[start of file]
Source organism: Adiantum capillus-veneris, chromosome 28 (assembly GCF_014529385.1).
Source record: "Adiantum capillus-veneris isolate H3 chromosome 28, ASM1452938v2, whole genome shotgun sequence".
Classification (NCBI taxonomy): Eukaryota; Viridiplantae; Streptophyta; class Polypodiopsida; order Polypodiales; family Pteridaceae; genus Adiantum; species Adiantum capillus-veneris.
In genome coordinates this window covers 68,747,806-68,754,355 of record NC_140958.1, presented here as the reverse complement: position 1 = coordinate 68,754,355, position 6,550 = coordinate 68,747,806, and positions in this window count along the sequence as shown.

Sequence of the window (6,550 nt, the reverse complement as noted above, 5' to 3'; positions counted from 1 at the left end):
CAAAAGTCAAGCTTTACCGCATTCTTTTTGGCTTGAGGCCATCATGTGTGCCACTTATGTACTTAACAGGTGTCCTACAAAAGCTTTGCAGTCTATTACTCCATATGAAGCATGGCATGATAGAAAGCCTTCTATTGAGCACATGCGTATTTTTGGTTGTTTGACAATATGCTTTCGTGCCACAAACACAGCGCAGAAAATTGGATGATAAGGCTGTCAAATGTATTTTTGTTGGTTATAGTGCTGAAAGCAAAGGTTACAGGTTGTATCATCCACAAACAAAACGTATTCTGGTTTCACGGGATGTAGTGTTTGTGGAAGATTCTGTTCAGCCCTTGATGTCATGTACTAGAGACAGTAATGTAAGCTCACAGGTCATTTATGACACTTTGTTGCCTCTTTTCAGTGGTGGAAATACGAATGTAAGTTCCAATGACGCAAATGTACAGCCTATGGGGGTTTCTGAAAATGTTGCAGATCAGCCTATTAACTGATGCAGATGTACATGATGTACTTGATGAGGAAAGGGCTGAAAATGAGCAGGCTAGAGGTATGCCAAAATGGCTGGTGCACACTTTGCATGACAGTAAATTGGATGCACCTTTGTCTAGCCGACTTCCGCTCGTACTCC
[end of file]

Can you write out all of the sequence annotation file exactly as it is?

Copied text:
Source organism: Adiantum capillus-veneris, chromosome 28 (assembly GCF_014529385.1).
Source record: "Adiantum capillus-veneris isolate H3 chromosome 28, ASM1452938v2, whole genome shotgun sequence".
Classification (NCBI taxonomy): Eukaryota; Viridiplantae; Streptophyta; class Polypodiopsida; order Polypodiales; family Pteridaceae; genus Adiantum; species Adiantum capillus-veneris.
In genome coordinates this window covers 68,747,806-68,754,355 of record NC_140958.1, presented here as the reverse complement: position 1 = coordinate 68,754,355, position 6,550 = coordinate 68,747,806, and positions in this window count along the sequence as shown.

Sequence of the window (6,550 nt, the reverse complement as noted above, 5' to 3'; positions counted from 1 at the left end):
CAAAAGTCAAGCTTTACCGCATTCTTTTTGGCTTGAGGCCATCATGTGTGCCACTTATGTACTTAACAGGTGTCCTACAAAAGCTTTGCAGTCTATTACTCCATATGAAGCATGGCATGATAGAAAGCCTTCTATTGAGCACATGCGTATTTTTGGTTGTTTGACAATATGCTTTCGTGCCACAAACACAGCGCAGAAAATTGGATGATAAGGCTGTCAAATGTATTTTTGTTGGTTATAGTGCTGAAAGCAAAGGTTACAGGTTGTATCATCCACAAACAAAACGTATTCTGGTTTCACGGGATGTAGTGTTTGTGGAAGATTCTGTTCAGCCCTTGATGTCATGTACTAGAGACAGTAATGTAAGCTCACAGGTCATTTATGACACTTTGTTGCCTCTTTTCAGTGGTGGAAATACGAATGTAAGTTCCAATGACGCAAATGTACAGCCTATGGGGGTTTCTGAAAATGTTGCAGATCAGCCTATTAACTGATGCAGATGTACATGATGTACTTGATGAGGAAAGGGCTGAAAATGAGCAGGCTAGAGGTATGCCAAAATGGCTGGTGCACACTTTGCATGACAGTAAATTGGATGCACCTTTGTCTAGCCGACTTCCGCTCGTACTCC